Unintended Consequences

Solutions to environmental problems occasionally create unintended consequences, that is, solving one problem creates another. Scientists and engineers must carefully evaluate potential negative results before implementing new remediation programs. For example, burying wastes in landfills may cause groundwater contamination, incinerating wastes reduces waste volumes but can cause air pollution, and excavating abandoned waste sites as part of a remediation effort may expose workers to contamination. Recycling can have a net negative environmental impact if air pollution associated with transportation outweighs environmental benefits. Stimulating the biodegradation of trichloroethylene (TCE) in contaminated groundwater can lead to the formation of vinyl chloride, a more hazardous chemical. Two examples are described here: MTBE and disinfection by-products.


Methyl tertiary-butyl ether (MTBE) is a fuel additive that has improved air, but degraded groundwater. Its primary use in the United States began in the 1990s as a fuel oxygenate added to gasoline to help meet the requirements of the Clean Air Act. By providing a source of oxygen during gasoline combustion, MTBE reduces carbon monoxide levels. It has been used in a number of localities to help combat significant air pollution problems, and studies have identified important air quality and public health benefits from its use.

Unfortunately, the addition of MTBE to fuels resulted in unintended consequences. MTBE is highly soluble in water and relatively nonbiodegradable. It has been detected in groundwater across the United States, primarily from fuel leaks and spills. For example, the U.S. Geological Survey (USGS) analyzed drinking water information from over one thousand community water systems (CWS) in the Northeast and Mid-Atlantic regions of the United States for the period from 1993 to 1998. MTBE was found in drinking water from 8.9 percent of the CWSs. Levels over 20 μg/l were determined in 1 percent of those same cases. Once introduced to groundwater, MTBE's high solubility makes it very mobile. The U.S. Environmental Protection Agency (EPA) did issue a drinking water advisory for MTBE in 1997. Although there are no data on the effects of drinking MTBE-contaminated water on humans, cancer and other deleterious effects occur in animals at high exposure levels. Furthermore, MTBE has an unpleasant taste and odor.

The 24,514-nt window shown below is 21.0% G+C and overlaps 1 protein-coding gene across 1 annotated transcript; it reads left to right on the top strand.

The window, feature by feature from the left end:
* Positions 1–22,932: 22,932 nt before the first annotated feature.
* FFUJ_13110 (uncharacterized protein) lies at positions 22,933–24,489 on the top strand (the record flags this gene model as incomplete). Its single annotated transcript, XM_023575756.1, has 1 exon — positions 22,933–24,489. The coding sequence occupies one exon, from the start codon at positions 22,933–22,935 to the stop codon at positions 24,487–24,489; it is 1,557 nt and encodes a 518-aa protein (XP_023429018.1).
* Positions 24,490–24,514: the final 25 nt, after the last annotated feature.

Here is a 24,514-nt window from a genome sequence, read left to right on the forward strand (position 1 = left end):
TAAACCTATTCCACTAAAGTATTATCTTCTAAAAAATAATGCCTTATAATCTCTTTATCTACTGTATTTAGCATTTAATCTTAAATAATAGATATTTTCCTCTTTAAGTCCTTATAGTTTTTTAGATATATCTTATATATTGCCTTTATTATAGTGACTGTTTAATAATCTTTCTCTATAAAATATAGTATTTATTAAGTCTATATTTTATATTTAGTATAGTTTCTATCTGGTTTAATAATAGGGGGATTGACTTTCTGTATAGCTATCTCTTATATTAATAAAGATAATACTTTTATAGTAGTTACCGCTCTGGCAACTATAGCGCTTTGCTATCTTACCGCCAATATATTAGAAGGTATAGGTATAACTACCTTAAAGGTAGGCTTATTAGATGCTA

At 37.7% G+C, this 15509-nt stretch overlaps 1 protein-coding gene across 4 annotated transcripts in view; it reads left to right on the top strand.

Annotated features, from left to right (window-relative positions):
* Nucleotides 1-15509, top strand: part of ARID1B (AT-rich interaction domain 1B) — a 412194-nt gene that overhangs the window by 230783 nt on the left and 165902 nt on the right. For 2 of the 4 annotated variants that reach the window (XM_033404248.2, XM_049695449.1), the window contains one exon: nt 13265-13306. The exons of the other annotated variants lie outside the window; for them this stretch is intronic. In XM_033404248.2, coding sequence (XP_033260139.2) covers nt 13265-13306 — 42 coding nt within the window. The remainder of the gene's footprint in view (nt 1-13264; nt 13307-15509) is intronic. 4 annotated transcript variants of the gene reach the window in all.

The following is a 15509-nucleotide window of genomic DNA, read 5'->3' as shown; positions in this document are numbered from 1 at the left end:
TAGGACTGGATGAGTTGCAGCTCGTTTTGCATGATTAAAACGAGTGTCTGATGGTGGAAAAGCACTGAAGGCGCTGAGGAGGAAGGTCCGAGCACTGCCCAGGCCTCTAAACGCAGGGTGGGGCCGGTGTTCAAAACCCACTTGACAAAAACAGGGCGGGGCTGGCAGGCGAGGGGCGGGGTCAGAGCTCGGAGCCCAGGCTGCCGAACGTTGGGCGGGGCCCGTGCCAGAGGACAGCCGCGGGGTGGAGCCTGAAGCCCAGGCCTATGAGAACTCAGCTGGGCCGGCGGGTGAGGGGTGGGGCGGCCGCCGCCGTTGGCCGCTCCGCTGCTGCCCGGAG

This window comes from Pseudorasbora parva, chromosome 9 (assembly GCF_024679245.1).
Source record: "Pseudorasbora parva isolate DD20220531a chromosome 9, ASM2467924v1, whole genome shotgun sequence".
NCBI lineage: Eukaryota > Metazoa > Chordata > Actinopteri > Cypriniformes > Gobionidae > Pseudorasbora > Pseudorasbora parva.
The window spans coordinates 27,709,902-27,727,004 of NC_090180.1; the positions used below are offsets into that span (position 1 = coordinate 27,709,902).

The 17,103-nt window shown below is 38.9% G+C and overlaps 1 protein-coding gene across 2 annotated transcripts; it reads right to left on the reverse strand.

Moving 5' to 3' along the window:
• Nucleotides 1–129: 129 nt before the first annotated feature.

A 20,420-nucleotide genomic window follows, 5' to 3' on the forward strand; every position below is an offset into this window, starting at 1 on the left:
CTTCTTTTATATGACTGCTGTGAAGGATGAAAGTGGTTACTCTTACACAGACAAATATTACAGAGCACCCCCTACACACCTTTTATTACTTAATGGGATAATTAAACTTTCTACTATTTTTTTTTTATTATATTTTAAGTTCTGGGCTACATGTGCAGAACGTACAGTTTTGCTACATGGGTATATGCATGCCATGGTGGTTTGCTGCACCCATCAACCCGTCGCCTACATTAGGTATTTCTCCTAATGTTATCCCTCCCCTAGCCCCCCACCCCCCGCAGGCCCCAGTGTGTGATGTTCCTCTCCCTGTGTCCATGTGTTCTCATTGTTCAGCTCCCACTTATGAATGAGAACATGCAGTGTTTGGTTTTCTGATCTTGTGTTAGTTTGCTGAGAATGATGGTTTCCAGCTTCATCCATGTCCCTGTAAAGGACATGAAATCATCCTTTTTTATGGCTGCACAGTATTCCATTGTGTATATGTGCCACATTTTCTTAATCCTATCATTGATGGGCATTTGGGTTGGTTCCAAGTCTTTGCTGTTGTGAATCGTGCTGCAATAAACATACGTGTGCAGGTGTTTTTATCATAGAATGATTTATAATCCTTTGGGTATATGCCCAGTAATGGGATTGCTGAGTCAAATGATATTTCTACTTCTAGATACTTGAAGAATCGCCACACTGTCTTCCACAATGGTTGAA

Disinfection By-Products

Disinfection, one of the primary tools of water treatment, is the removal and inactivation of pathogenic microbes, that is, small organisms such as viruses, bacteria, and protozoa, that can cause disease. Disinfection has historically been accomplished using chlorination, the destruction of microbes by hypochlorous acid and the hypochlorous ion, formed by the reaction of chlorine gas and water or added directly as hypochlorite salts. Large improvements in public health occur when pathogen-free waters are available for human consumption, and significant portion of the life span increase achieved in the modern era is the result of safe drinking water.

However, there have been unintended consequences of disinfection by chlorination. If organic compounds are present in the water, halogenated disinfection by-products (DBPs) may be formed. Two halogenated DBPs regulated by U.S. drinking water standards are trihalomethanes (THM) and haloacetic acids. Both can increase the risk of cancer. THMs can also cause liver, kidney, and central nervous system problems. A USGS study found THMs in the drinking water of 45 percent of some 2,000 CWSs randomly selected in the Northeast and Mid-Atlantic regions of the United States. Fortunately, there are a number of ways CWSs can limit the generation of halogenated DBPs, including using water sources with low organic content, removing organic compounds before chlorination, and using disinfectants that produce fewer or no halogenated DBPs, such as ozone or chloramines.



Grady, S., and Casey, G. (2001). "Occurrence and Distribution of Methyl tert -Butyl Ether and Other Volatile Organic Compounds in Drinking Water in the Northeast and Mid-Atlantic Regions of the United States, 1993–98." Washington, D.C.: U.S. Geological Survey.

U.S. Environmental Protection Agency. (1997). "Drinking Water Advisory: Consumer Acceptability Advice and Health Effects Analysis on Methyl Tertiary-Butyl Ether (MtBE)." EPA-822-F-97-009. Washington, D.C.: U.S. Environmental Protection Agency.

U.S. Geological Survey, Water Resources Investigations Report 00-4228.

Internet Resources

Davis, J. Michael. "How to Avert the Problems of MTBE." Available from http://www.epa.gov/ord .

Reshkin, K. "EPA Student Center." Available from http://www.epa.gov/students .

Jess Everett

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